9. Now disconnect your Garmin Edge 705 from your computer. It is best to use the windows safely remove hardware icon to ensure all data has been written to your device first.garmin-safely-removegarmin-removenow 
  10. So now, instead of only seeing motorways and cities like this:garmin-beforeYou can see all the suburbs….garmin-suburbsThe streets…garmin-streets And find useful things, like an ATM…garmin-atms A wonderful new world of navigation possibilities is all yours…

Sunday, 5 July 2009

Sunday Ride: Khandallah, Round the Bays (Mt Crawford), Makara

Ride Data:
Distance: 71.45km 3617 Calories
Time: 3:07:58 22.8km/h
Elevation: Ascent: 581m* Descent: 590m*
  * I'm think the Garmin read low today?
Ride Data: Garmin Connect Player MapMyRide
Location: Wellington, NZ 5 July 2009

‘twas a bleak morning but thankfully the moisture was more on the road rather than falling from the sky as we were out riding today. It was once again one of the days that I could have so easily spent the day on the sofa. Certainly on days like this, participating in a local riding group certainly helps the motivation to get out and ride.


We, the Onslow Tarbabies took in a few of Wellington’s gently rolling hills today with Mt Crawford, Brooklyn, Raroa Rd/Kelburn, Makara all ascended, followed by the steady climb up the Takarau Gorge and Ohariu Valley to Johnsonville.


We split into three bunches for the days riding – fast, slow and development squad. I placed myself in the slow bunch and we soon on our way. From Khandallah to the summit of Mt Crawford we were about five minutes than a fortnight ago, and I found myself toward the back of the group on the ascents this time. I have much fitness to gain if I am going to get anywhere near by personal best of 4:58:36 for this years Lake Taupo Cycle Challenge. Thankfully, still plenty of time to put in the training, or pretend to :).


The ride was going pretty smoothly, although with dampness around my cadence sensor was on the blink again. Does anyone else have this problem with their Garmin cadence sensor’s in the wet?. That was until Greg picked up a puncture as we were approaching Owhiro Bay. Scott and I played domestique and dropped back to support our team mate. Once we had got back to support him we played the foreman’s role with folded arms watching over him. So quickly, it changed to the self-supporting randonneuring form of cycling :). With the support of the two foreman, Greg soon had his spare tube in place and inflated as the development squad passed us.


We caught about half of the development squad on our way up Happy Valley to Brooklyn, and the rest at the pre-arranged re-group point, just before turning into Owhiro Road and the climb up to Kelburn. At the top of Kelburn I succumbed to peer pressure and extended our ride through Karori and Makara with five others. For some reason the ascent up Makara seemed harder than normal today. By the time we reached the steady climb up to Johnsonville I was falling off the pace :(, and also found my bike getting a little nosier from the dampness washing the remaining lube from the chain. Thanks for waiting for my non-performing hide at the top Marty & Ange :).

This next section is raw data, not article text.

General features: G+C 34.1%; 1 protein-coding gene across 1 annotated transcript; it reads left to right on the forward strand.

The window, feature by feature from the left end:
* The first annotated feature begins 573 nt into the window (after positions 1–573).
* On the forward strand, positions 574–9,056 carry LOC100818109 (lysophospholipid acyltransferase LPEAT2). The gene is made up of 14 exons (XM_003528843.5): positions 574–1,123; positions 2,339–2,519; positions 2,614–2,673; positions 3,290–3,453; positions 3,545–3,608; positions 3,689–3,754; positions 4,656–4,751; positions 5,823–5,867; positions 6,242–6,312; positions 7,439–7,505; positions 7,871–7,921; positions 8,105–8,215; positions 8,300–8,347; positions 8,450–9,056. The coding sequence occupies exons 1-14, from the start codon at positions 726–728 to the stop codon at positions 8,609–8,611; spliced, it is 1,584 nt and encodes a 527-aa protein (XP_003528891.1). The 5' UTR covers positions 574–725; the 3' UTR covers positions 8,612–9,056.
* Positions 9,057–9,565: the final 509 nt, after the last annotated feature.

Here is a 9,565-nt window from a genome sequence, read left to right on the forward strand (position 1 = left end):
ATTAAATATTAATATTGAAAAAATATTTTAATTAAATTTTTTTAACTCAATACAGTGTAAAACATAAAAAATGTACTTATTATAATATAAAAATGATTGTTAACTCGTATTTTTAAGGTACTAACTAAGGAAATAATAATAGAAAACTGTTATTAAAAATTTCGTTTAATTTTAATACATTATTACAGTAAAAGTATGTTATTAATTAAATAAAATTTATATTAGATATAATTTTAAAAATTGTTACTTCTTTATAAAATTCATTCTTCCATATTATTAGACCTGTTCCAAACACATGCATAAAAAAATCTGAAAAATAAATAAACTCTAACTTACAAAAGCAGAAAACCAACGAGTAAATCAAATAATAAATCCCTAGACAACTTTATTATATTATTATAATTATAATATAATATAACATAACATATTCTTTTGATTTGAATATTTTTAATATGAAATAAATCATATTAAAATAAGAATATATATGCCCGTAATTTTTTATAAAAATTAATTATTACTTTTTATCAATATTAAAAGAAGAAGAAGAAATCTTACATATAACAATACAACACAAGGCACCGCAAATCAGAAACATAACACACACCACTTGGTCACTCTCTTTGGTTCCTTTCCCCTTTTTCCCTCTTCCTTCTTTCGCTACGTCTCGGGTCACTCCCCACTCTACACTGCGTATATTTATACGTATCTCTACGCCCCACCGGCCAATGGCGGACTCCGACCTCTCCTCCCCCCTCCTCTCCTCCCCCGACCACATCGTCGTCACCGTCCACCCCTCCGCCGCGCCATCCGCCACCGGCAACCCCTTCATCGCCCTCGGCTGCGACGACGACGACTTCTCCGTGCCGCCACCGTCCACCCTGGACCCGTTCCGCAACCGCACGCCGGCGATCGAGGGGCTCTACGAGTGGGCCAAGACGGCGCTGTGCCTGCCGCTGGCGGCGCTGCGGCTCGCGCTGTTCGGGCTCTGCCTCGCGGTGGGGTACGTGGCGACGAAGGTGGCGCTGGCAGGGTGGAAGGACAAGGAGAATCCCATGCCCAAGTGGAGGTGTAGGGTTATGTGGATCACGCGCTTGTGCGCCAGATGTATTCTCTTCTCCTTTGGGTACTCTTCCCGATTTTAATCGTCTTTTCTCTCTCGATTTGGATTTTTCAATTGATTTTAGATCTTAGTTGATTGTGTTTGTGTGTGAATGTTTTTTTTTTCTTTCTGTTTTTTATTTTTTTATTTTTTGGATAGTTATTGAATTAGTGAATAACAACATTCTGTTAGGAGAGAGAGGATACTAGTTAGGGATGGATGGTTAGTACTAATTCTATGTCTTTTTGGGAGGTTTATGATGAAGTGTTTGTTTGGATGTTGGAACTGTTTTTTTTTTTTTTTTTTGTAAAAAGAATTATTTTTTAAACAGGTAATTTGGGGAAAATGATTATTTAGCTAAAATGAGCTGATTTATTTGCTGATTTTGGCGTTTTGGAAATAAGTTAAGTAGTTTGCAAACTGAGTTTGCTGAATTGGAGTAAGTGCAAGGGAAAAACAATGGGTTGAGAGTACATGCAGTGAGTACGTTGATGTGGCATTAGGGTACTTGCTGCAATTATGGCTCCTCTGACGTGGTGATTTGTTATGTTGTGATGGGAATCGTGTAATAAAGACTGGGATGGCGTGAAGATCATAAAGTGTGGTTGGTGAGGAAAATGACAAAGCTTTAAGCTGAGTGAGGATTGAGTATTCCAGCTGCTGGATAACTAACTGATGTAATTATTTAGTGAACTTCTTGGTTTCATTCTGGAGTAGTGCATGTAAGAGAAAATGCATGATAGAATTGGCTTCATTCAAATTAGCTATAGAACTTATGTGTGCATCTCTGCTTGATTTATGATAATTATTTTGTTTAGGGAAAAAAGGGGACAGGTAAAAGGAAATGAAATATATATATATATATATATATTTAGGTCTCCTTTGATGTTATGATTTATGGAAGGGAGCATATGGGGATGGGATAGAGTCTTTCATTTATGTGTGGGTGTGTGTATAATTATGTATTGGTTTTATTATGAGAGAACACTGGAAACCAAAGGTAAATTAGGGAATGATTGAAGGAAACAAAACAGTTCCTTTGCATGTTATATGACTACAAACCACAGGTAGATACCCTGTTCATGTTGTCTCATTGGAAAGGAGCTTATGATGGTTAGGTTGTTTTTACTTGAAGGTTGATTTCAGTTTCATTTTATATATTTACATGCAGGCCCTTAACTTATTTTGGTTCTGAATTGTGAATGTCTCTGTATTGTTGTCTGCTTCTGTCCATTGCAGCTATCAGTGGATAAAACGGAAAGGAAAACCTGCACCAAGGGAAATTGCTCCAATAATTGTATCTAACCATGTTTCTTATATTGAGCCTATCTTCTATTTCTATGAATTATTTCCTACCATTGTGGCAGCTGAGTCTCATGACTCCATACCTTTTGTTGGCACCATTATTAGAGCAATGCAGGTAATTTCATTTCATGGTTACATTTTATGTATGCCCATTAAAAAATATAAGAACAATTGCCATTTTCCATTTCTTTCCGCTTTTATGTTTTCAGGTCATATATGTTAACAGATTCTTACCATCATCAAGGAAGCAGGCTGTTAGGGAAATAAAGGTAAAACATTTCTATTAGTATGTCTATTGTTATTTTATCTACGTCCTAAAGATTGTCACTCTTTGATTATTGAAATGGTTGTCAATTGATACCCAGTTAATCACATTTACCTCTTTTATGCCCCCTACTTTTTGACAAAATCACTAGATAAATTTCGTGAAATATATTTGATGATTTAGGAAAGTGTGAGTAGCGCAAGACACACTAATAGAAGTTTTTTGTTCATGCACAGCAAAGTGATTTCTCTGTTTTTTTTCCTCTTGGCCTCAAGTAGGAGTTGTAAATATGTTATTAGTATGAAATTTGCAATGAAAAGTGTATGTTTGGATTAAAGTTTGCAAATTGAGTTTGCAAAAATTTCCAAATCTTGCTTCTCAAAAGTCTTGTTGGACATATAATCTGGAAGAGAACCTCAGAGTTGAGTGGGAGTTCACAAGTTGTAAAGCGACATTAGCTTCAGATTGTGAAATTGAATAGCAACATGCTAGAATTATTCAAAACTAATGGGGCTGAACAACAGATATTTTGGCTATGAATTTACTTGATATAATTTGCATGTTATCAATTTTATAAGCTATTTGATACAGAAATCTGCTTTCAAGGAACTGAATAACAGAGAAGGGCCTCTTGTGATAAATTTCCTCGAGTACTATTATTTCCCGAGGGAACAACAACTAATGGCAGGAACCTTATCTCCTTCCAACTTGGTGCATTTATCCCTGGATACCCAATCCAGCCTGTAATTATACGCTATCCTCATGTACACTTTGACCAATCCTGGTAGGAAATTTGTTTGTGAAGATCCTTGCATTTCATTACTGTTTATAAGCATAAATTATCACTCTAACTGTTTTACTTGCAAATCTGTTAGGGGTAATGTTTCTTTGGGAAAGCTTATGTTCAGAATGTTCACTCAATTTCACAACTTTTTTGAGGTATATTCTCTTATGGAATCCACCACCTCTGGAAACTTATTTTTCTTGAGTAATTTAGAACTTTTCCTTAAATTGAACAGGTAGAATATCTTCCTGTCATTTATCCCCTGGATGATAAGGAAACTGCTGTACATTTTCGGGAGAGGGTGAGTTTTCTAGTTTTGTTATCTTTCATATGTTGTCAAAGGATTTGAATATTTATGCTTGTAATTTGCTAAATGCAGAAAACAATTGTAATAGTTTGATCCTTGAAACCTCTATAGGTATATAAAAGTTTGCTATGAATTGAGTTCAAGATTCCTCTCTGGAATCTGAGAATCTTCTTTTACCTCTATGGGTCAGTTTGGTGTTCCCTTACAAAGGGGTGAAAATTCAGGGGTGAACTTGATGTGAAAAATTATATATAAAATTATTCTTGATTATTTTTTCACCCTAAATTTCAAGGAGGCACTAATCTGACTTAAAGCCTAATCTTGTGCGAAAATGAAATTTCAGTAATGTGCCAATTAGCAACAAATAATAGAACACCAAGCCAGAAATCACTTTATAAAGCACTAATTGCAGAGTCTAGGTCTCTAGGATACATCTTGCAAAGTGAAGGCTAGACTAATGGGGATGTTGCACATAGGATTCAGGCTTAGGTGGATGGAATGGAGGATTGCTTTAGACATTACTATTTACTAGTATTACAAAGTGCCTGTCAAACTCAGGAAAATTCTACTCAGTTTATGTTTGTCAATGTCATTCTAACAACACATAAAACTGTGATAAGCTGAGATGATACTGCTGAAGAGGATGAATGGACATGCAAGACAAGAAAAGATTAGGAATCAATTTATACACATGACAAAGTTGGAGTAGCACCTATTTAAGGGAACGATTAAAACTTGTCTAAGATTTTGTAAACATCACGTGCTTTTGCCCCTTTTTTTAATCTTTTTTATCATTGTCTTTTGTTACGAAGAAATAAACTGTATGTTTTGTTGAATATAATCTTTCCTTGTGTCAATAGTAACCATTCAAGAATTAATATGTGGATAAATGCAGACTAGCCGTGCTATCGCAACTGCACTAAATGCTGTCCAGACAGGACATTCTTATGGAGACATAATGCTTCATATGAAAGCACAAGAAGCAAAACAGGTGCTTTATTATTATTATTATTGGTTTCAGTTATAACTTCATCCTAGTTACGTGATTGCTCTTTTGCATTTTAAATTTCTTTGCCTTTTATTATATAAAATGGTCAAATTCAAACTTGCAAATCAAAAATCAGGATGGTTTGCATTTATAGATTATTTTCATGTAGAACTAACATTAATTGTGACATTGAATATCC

Saturday, 4 July 2009

Tour de France; Le Tour Challenge and other competition fun!


Well, the excitement of the Tour de France is now before us. Some awesome competitions going on. I will be trying to get out on my bike everyday during the Tour de France for the MapMyRide contest. The Garmin Edge 705 is going to busy collecting all of those stats for uploading to MapMyRide.


The Le Tour Challenge gives cyclists of ALL LEVELS a chance to compete in the 2009 Tour de France in your own hometown against Lance and the other top pros for tens of thousands of dollars in incredible prizes!  Some of the amazing prizes up for grabs include bikes from Parlee and Cervelo, and a Grand Prize Trek Travel Trip to watch the final stage of the Tour in Paris!*

The Le Tour Challenge is simple:
1. SIGN UP at
2. RIDE your bike on the day of a stage
4. We'll COMPUTE your Virtual Time and give you an ENTRY into the daily prize drawing
6. COMPETE in as many stages as you'd like!

I'm still not quite sure, what kind of prize a trip to the Tour de France is when

* airfare not included

Still sounds like it is going to be a whole lot of fun in any case. Besides, you need an American postal address to win anything. This is awesome, as I will be stateside shortly after the Tour de France is complete. I'll be giving FedEx just enough time to make it with the loot.


It will be very interested to see how competing virtually works. So many variables to decide who wins on virtual time? Plenty of hills here in Wellington. How will they be accounted for? Can I look forward to a polka-dot jersey?


Meanwhile, locally has a competition of their own up, with the first price and sweet ride with a BMC Racemaster up for grabs (pictured right).


And in Wellington,  On Yer Bike have a 10km indoor time trial contest running.


Do the On Yer Bike 10km

Indoor Time Trial

Ever pretend that you're about to win the Tour de France prologue while churning it out on your indoor trainer?  From July 5-28th you can live that dream in public.  While the Tour de France is running we are holding an indoor time trial contest at the Vivian Street store.  You race on your own bike, it costs $2 to enter, and at the end of the month the fastest man and woman on the leaderboard split the total prize pool.  Drop in anytime, or if you'd like to know more (or need some encouragement) call us or drop us an email.


But the real challenge for me is going to be resisting all the yet to be announced sales in the local cycle stores for the Tour de France time period. Can I resist? Or will they win and extract the cash and mothballs from wallet?

Thursday, 2 July 2009

Rain, winter, rocks and armadillo tyres

  • What tyres to use for training and commuting?